^ Justine, J.-L., Beveridge, I., Box shall, G. A., Bray, R. A., Morale, F., Triples, J.-P. & Whittington, I. D. 2010: An annotated list of parasites (Isopod, Coppola, Monotone, Diogenes, Custody and Nematode) collected in groupers (Serranidae, Epinephrine) in New Caledonia emphasizes parasite biodiversity in coral reef fish. Folio Parasitologica, 57, 237-262. Doi : 10.14411/fp.2010.032 PDF ^ “Most consumers prefer to purchase live groupers in fish markets”.
^ Schooling, C., Kissinger, D. D., Detail, A., Fraud, C. & Justine, J.-L. 2014: A phylogenetic re-analysis of groupers with applications for ciguatera fish poisoning. ^ ^ “Photos: Fishermen catch wildly huge 686-pound fish, sell it to hotel”.
Original combination: Serra nus actively. The genus Chromites contains only one species, the panther grouper Chromileptesaltivelis.
Molecular taxonomists have recently subsumed Chromites into Epimetheus (Ma and Craig 2018); however, this designation has not yet been widely applied. The head profile is unique amongst the groupers, as it is depressed anteriorly and elevated posteriorly, rising sharply at the nape.
Dorsal fin X (17-19), anal fin III (9-10), pectoral rays 17-18 (Heemskerk and Randall 1993; Randall et al. 1996). Similar species: Greater soap fish (Optics saponaceus) has gray to dark body color, lacks dark body spots.
Spotted soap fish (R. subifrenatus) has tan to brown body color and pale borders around dark spots. Native Range: From the Red Sea to South Africa and east to French Polynesia and the Pitcairn Islands group, including northern Australia, Lord Howe Island and southern Japan.
Early reports (from Valentines in 1828 and Quo & Gamma rd in 1824) listed the species from Hawaii’i; however, these reports are considered erroneous. Reports from western Indian Ocean (Heemskerk and Randall 1984, 1986) are unsubstantiated, except one from Kenya (Smith 1954) which seems valid (Heemskerk and Randall 1993).
Non indigenous Occurrences : In Florida, the species has been collected/observed in Tampa Bay (in 1984 ), off Boca Raton (pre-1995 ), in the Indian River Lagoon, near Cocoa (in 2003), off Pompano Beach (in 2005 and 2006 ) and off West Palm Beach (in 2007 and 2011). A very large specimen (68 cm TL, approximately 15 lbs) was captured off Key Largo in December 2012.
Scattered records from Hawaii are probably based on released aquarium fishes and the species was considered extirpated as of 2005 (Randall and Heemskerk 1991; Muddy 2005). States with nonindigenous occurrences, the earliest and latest observations in each state, and the tally and names of Huts with observations.
Names and dates are hyperlinked to their relevant specimen records. The list of references for all nonindigenous occurrences of Chromites actively are found here.
The species is an important food- fish throughout the Indolent Pacific region; however, due to its carnivorous nature, it has been blamed for numerous cases of Ciguatera poisoning in both the native and introduced ranges. Impact of Introduction: The impacts of this species are currently unknown, as no studies have been done to determine how it has affected ecosystems in the invaded range.
The absence of data does not equate to lack of effects. It does, however, mean that research is required to evaluate effects before conclusions can be made.
An annotated and illustrated catalog of the grouper, rock cod, hind, coral grouper and lyre tail species known to date. Food and Agriculture Organization of the United Nations, Rome, Italy.
An inconvenient monopoly: and update on the taxonomy of the groupers (Epinephelidae). The threatened status of groupers (Epinephrine).
Micronesian reef fishes: A field guide for divers and aquariums. Introductions of marine fishes to the Hawaiian Islands.
Revision of Indo-Pacific groupers (Performed: Serranidae: Epinephrine), with descriptions of five new species. Exotic species sighting program and volunteer survey project database, accessed March 10, 2008.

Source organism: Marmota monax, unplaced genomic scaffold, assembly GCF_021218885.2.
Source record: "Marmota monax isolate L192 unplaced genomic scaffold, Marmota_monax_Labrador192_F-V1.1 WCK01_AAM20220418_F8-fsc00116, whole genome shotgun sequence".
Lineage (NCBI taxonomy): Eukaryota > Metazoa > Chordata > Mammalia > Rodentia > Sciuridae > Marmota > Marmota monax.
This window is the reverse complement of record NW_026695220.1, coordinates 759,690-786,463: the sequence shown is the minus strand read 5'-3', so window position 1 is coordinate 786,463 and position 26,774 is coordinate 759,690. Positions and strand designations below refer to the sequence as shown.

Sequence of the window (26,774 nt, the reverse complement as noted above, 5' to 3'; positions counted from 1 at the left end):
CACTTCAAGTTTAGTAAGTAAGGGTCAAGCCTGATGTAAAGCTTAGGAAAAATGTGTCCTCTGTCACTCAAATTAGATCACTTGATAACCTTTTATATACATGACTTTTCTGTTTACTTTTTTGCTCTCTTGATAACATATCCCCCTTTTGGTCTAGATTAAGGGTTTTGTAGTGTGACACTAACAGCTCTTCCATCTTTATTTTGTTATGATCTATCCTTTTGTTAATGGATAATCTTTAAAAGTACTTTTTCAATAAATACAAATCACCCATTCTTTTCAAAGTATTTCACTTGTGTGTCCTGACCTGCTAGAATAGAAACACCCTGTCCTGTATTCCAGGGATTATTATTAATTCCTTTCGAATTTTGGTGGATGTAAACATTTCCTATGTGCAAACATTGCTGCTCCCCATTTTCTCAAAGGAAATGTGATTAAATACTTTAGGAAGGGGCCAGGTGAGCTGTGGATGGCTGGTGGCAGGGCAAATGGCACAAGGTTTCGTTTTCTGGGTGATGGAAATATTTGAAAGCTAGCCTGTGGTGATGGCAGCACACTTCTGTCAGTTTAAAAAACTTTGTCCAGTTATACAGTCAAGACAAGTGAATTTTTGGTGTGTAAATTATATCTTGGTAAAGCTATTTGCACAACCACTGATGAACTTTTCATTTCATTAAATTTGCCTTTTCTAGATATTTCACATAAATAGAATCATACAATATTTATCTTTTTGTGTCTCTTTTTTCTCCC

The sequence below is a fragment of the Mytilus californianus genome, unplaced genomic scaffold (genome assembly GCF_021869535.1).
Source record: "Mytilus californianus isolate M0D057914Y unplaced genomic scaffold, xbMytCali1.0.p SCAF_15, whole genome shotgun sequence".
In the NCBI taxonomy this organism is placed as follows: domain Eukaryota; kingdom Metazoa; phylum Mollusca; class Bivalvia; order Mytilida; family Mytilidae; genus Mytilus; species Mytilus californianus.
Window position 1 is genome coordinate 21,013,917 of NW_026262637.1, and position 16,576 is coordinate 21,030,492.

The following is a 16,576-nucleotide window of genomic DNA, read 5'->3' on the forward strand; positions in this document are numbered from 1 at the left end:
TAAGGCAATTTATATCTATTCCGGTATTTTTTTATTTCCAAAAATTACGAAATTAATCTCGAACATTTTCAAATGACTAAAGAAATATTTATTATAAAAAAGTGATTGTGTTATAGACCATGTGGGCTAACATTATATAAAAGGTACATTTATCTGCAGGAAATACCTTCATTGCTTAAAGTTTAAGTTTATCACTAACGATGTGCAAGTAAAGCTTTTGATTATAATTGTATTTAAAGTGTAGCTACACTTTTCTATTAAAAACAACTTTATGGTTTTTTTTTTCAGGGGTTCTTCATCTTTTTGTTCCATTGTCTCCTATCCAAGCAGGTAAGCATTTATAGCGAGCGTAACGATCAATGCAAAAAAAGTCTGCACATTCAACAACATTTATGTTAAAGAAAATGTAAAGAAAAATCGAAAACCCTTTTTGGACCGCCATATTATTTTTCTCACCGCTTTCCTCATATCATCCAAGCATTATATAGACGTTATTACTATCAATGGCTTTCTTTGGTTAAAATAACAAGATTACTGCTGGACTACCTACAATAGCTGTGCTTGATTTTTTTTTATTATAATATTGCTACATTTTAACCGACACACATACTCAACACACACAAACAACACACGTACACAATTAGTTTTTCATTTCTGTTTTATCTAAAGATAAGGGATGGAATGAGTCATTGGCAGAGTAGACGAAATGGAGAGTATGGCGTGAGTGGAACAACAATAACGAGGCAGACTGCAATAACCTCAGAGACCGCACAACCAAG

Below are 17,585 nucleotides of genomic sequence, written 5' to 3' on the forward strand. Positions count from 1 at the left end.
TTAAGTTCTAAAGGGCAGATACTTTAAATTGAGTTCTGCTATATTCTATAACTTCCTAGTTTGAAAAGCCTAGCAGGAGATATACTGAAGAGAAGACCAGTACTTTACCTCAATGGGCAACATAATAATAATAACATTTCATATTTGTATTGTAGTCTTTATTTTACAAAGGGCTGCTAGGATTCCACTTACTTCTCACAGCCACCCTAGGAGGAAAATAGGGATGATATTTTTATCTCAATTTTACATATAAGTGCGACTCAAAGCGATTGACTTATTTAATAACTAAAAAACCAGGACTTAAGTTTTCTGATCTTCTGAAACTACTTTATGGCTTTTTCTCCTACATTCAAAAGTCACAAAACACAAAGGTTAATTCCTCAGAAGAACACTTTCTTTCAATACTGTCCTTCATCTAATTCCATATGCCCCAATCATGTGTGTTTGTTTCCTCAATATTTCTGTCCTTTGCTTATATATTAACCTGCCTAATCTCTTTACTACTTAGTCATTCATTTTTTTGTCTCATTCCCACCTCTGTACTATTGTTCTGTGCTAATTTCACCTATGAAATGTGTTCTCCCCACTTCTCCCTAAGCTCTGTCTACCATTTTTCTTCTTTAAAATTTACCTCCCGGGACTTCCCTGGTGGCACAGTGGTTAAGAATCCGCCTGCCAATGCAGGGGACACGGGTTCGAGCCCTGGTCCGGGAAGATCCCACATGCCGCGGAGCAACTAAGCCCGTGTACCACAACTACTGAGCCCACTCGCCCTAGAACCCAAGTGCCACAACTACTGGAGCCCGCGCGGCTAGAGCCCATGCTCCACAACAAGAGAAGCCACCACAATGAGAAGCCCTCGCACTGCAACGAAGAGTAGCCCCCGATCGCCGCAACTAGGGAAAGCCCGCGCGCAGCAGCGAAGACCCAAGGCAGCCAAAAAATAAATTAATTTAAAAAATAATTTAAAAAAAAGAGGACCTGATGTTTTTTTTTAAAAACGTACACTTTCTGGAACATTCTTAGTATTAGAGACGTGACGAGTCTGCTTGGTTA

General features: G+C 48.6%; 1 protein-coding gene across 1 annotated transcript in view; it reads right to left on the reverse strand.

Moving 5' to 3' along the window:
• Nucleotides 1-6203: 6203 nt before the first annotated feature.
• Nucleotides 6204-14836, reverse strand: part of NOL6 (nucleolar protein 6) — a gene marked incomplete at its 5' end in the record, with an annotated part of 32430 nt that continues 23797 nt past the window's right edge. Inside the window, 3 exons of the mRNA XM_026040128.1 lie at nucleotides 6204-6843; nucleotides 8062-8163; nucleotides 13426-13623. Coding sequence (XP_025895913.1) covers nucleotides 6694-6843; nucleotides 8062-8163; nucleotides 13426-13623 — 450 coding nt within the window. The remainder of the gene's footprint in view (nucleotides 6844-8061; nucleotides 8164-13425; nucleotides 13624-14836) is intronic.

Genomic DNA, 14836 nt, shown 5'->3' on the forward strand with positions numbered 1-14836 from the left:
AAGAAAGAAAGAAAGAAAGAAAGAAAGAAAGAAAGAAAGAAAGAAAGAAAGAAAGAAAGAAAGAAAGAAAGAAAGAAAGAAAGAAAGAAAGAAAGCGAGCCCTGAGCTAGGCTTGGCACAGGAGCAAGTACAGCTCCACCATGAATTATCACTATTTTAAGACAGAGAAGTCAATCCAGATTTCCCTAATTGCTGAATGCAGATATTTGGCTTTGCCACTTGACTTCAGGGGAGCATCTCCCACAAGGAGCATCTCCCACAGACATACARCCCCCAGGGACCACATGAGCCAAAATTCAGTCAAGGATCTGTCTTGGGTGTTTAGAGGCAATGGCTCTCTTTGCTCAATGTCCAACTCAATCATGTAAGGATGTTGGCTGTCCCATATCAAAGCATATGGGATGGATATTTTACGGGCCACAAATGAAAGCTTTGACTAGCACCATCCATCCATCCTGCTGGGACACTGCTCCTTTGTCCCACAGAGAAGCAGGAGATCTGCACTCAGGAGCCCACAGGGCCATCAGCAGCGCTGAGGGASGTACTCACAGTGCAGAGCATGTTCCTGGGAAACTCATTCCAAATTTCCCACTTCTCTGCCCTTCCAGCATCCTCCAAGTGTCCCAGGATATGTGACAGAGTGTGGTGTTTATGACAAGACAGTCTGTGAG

This information is preliminary or provisional and is subject to revision. The information has not received final approval by the U.S. Geological Survey (USGS) and is provided on the condition that neither the USGS nor the U.S. Government shall be held liable for any damages resulting from the authorized or unauthorized use of the information.
2 tablespoons extra-virgin olive oil 1 (1-lb) piece grouper or red snapper fillet (3/4 inch thick), skinned and halved crosswise 1/4 teaspoon salt 1/8 teaspoon black pepper 1/2 cup coarsely chopped tomato 1 small garlic clove, minced (optional) 2 tablespoons thinly sliced fresh basil Arrange fish skinned sides down and sprinkle with salt and pepper.
Toss together tomato, garlic (if using), basil, remaining tablespoon oil, and salt and pepper to taste in a small bowl, then mound on top of fish. I have made it several times using red grouper that my husband caught.
I have used cherry tomatoes added Almaty olives and capers when I have had them on hand. Last night I made the recipe by baking it in the oven for 12 minutes uncovered.
This was easy to make, but the flavors are very dependent on the quality of the ingredients. I used grouper, but I think a lot of different types of firm white fish would work.
I made it with everyday tilapia and served over plenty and it was very tasty. I have a similar recipe I make that has tarragon and red onion and capers and sometimes olives, but this simple flavor was really outstanding.
I used 10 oz grape tomatoes cut in half, parsley instead of basil and added a few capers. I did dust one side of the fish with a little flour and seared it before adding the tomatoes and covering the pan.
To the fresh fanatics below: I use frozen grouper from the freezer section of my supermarket and it still turns out great. This worked great on the grill, packaging the fish & topping as prepared in a double layer of heavy-duty foil.
Good and simple, but nothing special, I mean how can you go wrong with tomato, basil and garlic. I was lucky enough to buy fresh veggies at our local Farmer's Market and it really made the flavors of this receive come out.
I followed the recipe exactly using red grouper and thought it turned out very tasty. Like some earlier I reduced pan juices with a dash of white wine and a touch of Basaltic Vinegar.
Used heirloom miniature tomatoes, served with a side of porcine peal pasta risotto and snap peas. It was a quick and easy recipe with a great flavor especially if all ingredients are fresh.
The freshness of the ingredients and its flavors come together in an excellent way; as Italian cuisine is supposed to be. I doubled the basil and the garlic and added a touch of red pepper flakes.
I hate to do dishes so, I tightly sealed it all a sheet of heavy-duty foil. Then I put it on the grill with some fresh corn on the cob and summer squash and served it with quinoa.